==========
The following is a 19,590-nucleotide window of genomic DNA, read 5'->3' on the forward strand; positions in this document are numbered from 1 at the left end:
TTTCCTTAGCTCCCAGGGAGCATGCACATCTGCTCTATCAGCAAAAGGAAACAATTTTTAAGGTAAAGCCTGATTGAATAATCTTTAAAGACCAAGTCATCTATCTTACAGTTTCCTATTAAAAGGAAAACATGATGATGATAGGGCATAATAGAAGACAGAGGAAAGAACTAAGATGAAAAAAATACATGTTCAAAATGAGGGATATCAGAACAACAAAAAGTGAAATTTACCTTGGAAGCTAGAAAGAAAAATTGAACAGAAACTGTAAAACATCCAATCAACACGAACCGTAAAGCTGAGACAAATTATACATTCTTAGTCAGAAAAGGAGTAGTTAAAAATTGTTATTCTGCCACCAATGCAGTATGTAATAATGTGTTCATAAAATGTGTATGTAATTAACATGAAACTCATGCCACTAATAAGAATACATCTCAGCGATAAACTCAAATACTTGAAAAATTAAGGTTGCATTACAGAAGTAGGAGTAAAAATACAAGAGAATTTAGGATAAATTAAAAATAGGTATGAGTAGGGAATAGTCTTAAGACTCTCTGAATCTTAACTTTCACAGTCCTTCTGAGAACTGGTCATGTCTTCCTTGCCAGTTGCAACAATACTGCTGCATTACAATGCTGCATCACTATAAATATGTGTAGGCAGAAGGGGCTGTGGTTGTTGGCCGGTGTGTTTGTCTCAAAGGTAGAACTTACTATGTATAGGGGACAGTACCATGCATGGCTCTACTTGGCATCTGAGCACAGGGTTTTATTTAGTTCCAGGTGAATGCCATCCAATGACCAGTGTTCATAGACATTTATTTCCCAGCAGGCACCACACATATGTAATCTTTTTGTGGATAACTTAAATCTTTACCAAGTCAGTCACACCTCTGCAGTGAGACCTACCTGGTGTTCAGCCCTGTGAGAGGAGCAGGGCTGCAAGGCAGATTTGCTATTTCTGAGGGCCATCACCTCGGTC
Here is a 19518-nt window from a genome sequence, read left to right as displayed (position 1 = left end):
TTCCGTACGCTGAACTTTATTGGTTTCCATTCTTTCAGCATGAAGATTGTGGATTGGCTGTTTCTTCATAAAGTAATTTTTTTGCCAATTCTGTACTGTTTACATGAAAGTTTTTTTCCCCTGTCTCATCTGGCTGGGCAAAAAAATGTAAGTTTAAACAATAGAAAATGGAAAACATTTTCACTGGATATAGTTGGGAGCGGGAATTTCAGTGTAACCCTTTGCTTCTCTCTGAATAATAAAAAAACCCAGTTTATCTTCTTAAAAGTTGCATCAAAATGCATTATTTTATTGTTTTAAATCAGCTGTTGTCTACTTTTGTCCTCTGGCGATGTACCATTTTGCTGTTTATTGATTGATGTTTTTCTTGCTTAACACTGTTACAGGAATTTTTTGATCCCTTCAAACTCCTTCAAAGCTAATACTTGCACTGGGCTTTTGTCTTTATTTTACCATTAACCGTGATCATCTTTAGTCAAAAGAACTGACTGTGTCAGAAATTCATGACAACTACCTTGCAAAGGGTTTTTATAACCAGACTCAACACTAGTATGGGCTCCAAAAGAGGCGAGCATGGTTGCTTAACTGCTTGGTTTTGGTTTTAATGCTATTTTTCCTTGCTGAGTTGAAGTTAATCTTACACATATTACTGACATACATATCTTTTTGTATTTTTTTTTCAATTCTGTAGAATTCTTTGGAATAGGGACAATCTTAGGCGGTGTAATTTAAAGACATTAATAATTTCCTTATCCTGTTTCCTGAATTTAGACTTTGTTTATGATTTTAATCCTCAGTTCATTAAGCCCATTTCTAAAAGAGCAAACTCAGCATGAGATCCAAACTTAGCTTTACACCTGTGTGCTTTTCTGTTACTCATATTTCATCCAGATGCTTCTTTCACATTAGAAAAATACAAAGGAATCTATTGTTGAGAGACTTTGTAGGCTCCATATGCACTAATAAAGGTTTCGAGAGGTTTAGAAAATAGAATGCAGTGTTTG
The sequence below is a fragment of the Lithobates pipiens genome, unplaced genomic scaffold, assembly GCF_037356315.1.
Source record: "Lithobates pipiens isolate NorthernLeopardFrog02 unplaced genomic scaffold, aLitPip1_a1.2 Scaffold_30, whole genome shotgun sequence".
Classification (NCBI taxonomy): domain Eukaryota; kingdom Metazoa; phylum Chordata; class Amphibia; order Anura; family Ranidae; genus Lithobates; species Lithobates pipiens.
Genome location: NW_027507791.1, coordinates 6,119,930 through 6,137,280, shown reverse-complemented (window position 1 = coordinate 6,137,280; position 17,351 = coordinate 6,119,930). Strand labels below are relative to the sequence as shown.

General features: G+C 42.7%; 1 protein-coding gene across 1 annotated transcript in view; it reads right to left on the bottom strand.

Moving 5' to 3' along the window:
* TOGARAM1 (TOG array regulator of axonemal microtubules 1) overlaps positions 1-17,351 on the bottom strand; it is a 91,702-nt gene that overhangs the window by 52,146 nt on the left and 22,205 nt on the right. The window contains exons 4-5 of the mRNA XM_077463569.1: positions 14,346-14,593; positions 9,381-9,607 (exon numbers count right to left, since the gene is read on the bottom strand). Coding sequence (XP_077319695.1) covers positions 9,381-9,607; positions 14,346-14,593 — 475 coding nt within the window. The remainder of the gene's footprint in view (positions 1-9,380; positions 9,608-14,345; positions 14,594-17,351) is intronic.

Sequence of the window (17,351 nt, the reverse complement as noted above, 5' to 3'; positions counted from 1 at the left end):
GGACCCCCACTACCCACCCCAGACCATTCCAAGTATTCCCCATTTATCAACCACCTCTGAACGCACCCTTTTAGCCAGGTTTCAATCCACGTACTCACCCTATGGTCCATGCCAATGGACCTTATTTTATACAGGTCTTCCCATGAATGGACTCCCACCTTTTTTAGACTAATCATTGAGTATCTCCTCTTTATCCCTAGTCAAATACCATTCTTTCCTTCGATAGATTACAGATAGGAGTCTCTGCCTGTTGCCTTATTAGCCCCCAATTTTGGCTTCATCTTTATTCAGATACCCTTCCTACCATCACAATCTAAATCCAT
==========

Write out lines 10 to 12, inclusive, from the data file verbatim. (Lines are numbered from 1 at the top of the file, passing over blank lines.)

Moving 5' to 3' along the window:
* TOGARAM1 (TOG array regulator of axonemal microtubules 1) overlaps positions 1-17,351 on the bottom strand; it is a 91,702-nt gene that overhangs the window by 52,146 nt on the left and 22,205 nt on the right. The window contains exons 4-5 of the mRNA XM_077463569.1: positions 14,346-14,593; positions 9,381-9,607 (exon numbers count right to left, since the gene is read on the bottom strand). Coding sequence (XP_077319695.1) covers positions 9,381-9,607; positions 14,346-14,593 — 475 coding nt within the window. The remainder of the gene's footprint in view (positions 1-9,380; positions 9,608-14,345; positions 14,594-17,351) is intronic.

Sequence of the window (17,351 nt, the reverse complement as noted above, 5' to 3'; positions counted from 1 at the left end):